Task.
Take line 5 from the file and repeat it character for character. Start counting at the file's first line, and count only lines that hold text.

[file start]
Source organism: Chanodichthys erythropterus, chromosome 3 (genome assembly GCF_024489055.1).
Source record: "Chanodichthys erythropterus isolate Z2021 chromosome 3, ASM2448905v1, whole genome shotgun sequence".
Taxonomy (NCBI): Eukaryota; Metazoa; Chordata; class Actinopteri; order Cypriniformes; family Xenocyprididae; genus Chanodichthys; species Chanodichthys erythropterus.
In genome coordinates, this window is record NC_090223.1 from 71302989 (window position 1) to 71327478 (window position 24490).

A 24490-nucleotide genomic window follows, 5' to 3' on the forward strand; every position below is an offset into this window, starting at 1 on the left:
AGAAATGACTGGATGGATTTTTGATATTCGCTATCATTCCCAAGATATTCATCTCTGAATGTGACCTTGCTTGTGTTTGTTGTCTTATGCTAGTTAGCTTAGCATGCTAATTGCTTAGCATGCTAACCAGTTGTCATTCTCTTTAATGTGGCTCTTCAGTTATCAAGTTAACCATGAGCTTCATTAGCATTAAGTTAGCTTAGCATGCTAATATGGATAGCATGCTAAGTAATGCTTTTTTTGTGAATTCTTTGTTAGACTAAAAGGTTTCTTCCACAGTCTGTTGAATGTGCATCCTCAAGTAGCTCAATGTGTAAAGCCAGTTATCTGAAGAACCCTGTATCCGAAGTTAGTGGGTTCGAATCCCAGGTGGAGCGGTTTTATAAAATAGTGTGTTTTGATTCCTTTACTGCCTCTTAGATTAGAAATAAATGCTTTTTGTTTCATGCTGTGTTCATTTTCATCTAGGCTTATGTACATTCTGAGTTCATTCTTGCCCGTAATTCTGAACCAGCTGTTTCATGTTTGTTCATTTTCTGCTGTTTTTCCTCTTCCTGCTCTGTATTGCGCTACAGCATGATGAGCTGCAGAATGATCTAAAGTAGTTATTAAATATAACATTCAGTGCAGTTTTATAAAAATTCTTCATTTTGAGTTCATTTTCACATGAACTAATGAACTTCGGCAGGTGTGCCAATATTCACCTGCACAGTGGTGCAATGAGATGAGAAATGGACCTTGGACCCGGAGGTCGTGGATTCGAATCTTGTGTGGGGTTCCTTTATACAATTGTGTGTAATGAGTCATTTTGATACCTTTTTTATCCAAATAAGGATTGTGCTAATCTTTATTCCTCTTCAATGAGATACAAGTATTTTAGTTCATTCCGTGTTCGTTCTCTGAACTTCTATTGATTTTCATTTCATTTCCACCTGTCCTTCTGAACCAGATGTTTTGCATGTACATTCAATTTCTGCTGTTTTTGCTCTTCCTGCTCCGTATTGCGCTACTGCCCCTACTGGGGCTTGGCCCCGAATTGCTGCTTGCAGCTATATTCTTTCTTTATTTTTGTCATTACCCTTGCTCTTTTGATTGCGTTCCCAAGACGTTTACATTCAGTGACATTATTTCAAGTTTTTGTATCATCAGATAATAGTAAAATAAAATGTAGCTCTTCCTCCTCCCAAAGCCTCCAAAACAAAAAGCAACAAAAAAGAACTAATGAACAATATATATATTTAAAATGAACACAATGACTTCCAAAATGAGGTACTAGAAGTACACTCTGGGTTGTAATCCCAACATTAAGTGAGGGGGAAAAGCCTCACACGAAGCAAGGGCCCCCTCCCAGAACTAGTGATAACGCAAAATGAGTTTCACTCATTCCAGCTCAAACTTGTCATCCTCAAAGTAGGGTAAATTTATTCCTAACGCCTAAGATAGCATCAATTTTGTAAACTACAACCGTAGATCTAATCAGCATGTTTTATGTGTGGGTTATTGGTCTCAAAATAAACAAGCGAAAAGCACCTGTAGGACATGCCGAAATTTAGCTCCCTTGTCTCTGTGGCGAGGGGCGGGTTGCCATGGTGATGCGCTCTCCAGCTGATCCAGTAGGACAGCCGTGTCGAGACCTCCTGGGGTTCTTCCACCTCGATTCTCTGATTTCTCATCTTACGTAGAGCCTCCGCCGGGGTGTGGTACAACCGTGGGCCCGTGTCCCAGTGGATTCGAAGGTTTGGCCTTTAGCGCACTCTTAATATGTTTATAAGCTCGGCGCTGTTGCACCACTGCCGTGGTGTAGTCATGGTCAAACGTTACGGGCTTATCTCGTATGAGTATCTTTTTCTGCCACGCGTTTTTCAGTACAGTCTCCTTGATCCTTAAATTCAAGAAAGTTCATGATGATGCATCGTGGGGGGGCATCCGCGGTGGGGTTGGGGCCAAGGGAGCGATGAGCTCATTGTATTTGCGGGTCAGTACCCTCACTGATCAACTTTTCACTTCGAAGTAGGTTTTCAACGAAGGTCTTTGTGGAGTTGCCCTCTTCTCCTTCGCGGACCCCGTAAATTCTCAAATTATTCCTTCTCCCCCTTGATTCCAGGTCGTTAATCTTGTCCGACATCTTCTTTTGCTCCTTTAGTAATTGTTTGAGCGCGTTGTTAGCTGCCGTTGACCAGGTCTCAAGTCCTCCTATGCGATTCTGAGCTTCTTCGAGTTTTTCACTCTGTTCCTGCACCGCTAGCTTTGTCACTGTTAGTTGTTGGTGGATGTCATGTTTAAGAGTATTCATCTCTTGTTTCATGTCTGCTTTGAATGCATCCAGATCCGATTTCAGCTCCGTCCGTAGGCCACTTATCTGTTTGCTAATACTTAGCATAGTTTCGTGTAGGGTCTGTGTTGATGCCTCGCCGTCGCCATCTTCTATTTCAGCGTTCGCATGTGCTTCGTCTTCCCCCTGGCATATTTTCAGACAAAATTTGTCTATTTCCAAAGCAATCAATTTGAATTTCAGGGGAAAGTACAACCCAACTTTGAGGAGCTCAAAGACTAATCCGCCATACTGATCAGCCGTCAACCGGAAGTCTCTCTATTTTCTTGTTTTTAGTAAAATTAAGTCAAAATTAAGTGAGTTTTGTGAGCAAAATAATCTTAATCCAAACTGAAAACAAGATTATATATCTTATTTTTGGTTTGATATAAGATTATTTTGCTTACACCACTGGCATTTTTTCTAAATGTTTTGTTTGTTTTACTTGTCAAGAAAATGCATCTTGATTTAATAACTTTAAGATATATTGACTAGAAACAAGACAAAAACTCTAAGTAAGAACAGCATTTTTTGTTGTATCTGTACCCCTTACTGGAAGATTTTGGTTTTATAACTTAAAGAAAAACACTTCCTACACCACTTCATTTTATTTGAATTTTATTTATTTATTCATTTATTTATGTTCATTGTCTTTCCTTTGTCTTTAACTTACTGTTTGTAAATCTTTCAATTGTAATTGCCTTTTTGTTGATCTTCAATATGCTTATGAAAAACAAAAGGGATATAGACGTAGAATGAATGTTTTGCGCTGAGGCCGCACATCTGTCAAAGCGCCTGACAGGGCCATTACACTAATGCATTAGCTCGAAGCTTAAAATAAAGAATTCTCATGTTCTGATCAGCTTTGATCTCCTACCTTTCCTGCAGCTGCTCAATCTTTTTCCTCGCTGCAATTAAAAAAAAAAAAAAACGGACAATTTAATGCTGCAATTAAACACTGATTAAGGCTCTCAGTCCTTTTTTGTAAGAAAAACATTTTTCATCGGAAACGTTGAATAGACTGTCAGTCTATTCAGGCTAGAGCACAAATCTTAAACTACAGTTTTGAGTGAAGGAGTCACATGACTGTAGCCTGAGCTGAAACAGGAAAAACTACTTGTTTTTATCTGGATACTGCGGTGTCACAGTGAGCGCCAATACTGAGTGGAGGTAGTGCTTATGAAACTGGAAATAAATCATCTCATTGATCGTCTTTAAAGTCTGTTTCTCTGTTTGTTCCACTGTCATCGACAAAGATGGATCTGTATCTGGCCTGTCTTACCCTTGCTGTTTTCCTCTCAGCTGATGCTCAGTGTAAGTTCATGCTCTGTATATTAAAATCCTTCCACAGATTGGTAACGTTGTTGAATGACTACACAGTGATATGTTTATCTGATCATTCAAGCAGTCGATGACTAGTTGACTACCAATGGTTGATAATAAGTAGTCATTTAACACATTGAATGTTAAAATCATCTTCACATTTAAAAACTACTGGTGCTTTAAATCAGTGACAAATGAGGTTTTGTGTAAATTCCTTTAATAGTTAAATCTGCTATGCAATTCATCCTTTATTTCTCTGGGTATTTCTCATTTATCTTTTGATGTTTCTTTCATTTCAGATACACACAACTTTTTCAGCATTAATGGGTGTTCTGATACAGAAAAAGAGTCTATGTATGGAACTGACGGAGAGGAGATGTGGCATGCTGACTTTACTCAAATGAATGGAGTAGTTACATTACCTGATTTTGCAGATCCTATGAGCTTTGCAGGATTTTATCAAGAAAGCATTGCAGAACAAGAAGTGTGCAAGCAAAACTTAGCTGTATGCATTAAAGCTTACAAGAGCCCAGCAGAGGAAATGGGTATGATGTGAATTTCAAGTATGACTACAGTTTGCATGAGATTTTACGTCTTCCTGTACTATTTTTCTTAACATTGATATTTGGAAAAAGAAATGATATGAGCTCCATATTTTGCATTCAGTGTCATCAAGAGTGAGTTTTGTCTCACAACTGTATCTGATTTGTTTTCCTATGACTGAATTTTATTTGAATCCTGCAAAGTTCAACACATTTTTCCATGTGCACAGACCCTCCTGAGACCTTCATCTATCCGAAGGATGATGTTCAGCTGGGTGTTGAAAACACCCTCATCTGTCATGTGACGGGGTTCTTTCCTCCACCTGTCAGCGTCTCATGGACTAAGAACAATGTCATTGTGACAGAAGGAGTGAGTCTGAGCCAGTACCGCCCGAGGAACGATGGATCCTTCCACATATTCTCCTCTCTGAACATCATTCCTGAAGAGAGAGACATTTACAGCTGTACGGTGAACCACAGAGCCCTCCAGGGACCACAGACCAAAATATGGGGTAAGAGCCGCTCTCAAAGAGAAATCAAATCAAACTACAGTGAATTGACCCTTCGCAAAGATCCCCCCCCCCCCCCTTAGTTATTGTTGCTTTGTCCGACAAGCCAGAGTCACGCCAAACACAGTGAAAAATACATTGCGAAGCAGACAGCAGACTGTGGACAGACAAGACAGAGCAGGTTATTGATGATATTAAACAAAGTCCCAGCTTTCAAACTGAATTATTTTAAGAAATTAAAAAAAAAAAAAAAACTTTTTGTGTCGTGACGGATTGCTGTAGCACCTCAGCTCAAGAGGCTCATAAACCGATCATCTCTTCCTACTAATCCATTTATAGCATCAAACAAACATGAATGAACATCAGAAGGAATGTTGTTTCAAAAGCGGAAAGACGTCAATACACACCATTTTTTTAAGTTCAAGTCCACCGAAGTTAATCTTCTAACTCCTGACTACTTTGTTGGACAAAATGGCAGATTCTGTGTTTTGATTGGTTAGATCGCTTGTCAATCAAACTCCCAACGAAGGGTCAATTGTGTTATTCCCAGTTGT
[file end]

A 24490-nucleotide genomic window follows, 5' to 3' on the forward strand; every position below is an offset into this window, starting at 1 on the left: